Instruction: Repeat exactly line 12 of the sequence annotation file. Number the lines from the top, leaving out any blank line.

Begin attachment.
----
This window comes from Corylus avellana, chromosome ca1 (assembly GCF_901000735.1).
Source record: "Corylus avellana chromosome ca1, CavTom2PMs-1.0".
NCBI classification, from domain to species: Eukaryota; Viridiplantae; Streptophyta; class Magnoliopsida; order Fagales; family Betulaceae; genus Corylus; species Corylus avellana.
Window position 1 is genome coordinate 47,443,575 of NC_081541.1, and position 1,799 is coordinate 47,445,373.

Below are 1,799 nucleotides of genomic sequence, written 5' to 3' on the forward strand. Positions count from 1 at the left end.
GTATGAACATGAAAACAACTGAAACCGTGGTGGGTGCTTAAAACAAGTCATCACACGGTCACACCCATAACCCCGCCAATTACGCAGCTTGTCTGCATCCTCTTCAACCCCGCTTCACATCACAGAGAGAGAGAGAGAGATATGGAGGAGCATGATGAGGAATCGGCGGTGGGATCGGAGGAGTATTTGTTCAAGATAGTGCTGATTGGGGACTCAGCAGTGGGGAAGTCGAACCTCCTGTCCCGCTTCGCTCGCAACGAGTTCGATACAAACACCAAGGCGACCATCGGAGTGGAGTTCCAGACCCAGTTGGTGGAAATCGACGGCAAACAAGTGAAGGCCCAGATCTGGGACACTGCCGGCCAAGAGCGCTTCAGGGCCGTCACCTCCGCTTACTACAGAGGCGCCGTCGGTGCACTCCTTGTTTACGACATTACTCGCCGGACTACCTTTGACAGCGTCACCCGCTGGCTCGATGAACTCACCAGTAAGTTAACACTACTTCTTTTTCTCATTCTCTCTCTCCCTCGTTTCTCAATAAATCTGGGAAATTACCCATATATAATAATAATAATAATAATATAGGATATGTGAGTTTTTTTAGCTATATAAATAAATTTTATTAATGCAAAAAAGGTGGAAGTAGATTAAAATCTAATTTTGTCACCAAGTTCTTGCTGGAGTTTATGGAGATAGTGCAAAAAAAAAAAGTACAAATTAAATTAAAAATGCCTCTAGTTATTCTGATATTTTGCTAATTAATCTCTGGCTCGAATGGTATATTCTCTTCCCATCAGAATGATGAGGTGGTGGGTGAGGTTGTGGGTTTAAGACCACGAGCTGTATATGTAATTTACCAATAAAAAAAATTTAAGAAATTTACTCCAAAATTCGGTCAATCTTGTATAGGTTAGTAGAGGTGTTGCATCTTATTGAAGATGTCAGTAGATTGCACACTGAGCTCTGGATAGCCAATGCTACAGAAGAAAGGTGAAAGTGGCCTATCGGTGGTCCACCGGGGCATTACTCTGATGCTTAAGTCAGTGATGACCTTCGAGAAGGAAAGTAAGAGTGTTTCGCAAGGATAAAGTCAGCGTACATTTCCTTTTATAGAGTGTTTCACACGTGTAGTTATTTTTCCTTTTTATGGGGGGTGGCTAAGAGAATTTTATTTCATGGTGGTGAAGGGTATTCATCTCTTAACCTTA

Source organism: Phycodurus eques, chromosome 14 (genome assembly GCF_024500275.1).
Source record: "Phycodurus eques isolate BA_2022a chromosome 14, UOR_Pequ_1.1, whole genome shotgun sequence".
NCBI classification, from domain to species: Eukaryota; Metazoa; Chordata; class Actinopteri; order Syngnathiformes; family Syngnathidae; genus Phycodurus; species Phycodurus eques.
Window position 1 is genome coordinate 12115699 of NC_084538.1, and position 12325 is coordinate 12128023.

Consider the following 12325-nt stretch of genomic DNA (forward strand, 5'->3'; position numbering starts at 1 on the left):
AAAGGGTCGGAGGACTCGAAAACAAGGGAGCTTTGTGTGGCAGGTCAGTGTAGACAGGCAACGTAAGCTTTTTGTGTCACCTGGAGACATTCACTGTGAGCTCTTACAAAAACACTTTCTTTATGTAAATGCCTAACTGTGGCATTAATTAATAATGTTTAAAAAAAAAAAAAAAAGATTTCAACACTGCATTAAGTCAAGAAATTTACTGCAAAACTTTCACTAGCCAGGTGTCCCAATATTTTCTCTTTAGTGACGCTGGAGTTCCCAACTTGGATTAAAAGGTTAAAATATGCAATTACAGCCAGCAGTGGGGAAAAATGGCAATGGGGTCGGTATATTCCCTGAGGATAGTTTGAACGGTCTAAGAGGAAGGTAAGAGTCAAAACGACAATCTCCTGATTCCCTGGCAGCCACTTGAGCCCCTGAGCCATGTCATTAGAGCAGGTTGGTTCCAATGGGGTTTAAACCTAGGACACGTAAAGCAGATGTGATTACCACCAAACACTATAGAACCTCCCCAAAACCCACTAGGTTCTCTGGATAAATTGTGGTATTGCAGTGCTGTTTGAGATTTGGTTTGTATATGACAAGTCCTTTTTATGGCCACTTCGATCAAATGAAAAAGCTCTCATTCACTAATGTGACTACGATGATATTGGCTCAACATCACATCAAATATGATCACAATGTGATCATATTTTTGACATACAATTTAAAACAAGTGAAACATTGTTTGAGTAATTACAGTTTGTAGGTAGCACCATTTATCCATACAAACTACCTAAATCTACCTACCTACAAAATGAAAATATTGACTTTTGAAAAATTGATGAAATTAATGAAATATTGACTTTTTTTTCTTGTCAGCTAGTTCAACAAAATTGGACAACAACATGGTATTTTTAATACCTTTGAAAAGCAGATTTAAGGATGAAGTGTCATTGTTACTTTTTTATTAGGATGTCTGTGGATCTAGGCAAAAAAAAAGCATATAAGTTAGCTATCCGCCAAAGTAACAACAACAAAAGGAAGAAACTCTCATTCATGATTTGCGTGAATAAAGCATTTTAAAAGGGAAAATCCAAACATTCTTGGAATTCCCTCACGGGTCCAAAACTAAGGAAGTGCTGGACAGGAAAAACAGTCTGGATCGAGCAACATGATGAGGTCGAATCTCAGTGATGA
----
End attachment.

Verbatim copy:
AAAGGGTCGGAGGACTCGAAAACAAGGGAGCTTTGTGTGGCAGGTCAGTGTAGACAGGCAACGTAAGCTTTTTGTGTCACCTGGAGACATTCACTGTGAGCTCTTACAAAAACACTTTCTTTATGTAAATGCCTAACTGTGGCATTAATTAATAATGTTTAAAAAAAAAAAAAAAAGATTTCAACACTGCATTAAGTCAAGAAATTTACTGCAAAACTTTCACTAGCCAGGTGTCCCAATATTTTCTCTTTAGTGACGCTGGAGTTCCCAACTTGGATTAAAAGGTTAAAATATGCAATTACAGCCAGCAGTGGGGAAAAATGGCAATGGGGTCGGTATATTCCCTGAGGATAGTTTGAACGGTCTAAGAGGAAGGTAAGAGTCAAAACGACAATCTCCTGATTCCCTGGCAGCCACTTGAGCCCCTGAGCCATGTCATTAGAGCAGGTTGGTTCCAATGGGGTTTAAACCTAGGACACGTAAAGCAGATGTGATTACCACCAAACACTATAGAACCTCCCCAAAACCCACTAGGTTCTCTGGATAAATTGTGGTATTGCAGTGCTGTTTGAGATTTGGTTTGTATATGACAAGTCCTTTTTATGGCCACTTCGATCAAATGAAAAAGCTCTCATTCACTAATGTGACTACGATGATATTGGCTCAACATCACATCAAATATGATCACAATGTGATCATATTTTTGACATACAATTTAAAACAAGTGAAACATTGTTTGAGTAATTACAGTTTGTAGGTAGCACCATTTATCCATACAAACTACCTAAATCTACCTACCTACAAAATGAAAATATTGACTTTTGAAAAATTGATGAAATTAATGAAATATTGACTTTTTTTTCTTGTCAGCTAGTTCAACAAAATTGGACAACAACATGGTATTTTTAATACCTTTGAAAAGCAGATTTAAGGATGAAGTGTCATTGTTACTTTTTTATTAGGATGTCTGTGGATCTAGGCAAAAAAAAAGCATATAAGTTAGCTATCCGCCAAAGTAACAACAACAAAAGGAAGAAACTCTCATTCATGATTTGCGTGAATAAAGCATTTTAAAAGGGAAAATCCAAACATTCTTGGAATTCCCTCACGGGTCCAAAACTAAGGAAGTGCTGGACAGGAAAAACAGTCTGGATCGAGCAACATGATGAGGTCGAATCTCAGTGATGA